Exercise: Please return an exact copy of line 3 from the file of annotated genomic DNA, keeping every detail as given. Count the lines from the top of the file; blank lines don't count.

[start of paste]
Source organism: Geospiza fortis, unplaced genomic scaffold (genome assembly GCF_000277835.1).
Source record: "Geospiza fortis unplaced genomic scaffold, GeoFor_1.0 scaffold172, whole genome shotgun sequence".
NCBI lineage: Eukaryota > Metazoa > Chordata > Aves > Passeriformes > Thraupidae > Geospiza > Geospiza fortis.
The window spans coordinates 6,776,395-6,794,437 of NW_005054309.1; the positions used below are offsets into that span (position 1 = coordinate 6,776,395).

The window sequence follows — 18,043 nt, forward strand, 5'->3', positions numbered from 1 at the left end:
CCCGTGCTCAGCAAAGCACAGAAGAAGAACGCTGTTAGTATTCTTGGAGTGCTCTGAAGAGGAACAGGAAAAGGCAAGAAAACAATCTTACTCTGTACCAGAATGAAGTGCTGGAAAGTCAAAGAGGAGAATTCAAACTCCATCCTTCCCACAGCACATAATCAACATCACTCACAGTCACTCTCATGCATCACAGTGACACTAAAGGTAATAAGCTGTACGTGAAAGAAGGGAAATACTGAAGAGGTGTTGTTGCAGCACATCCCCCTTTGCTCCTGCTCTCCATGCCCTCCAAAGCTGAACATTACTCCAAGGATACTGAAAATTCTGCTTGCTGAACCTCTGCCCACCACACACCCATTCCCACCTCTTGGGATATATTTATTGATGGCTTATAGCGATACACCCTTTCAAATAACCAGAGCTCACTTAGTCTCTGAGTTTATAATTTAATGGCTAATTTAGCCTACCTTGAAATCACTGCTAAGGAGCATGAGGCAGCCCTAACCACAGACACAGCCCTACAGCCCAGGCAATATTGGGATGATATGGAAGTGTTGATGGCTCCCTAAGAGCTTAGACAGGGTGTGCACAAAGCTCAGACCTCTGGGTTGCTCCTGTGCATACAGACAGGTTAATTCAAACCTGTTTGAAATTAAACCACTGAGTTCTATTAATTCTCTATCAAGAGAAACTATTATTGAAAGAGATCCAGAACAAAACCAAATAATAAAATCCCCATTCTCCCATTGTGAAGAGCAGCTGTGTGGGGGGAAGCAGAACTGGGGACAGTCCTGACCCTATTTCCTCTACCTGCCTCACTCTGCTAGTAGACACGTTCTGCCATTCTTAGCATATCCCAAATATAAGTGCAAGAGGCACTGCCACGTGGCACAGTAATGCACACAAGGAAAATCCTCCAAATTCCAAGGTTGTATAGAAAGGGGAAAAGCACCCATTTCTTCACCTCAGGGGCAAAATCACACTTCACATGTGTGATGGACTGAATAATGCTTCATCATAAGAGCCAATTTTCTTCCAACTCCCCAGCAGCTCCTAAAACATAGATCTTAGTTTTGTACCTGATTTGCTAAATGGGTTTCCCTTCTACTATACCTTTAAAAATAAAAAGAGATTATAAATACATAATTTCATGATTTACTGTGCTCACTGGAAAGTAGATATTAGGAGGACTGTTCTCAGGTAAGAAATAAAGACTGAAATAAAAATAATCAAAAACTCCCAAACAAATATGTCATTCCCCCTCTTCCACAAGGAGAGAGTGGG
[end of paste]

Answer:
NCBI lineage: Eukaryota > Metazoa > Chordata > Aves > Passeriformes > Thraupidae > Geospiza > Geospiza fortis.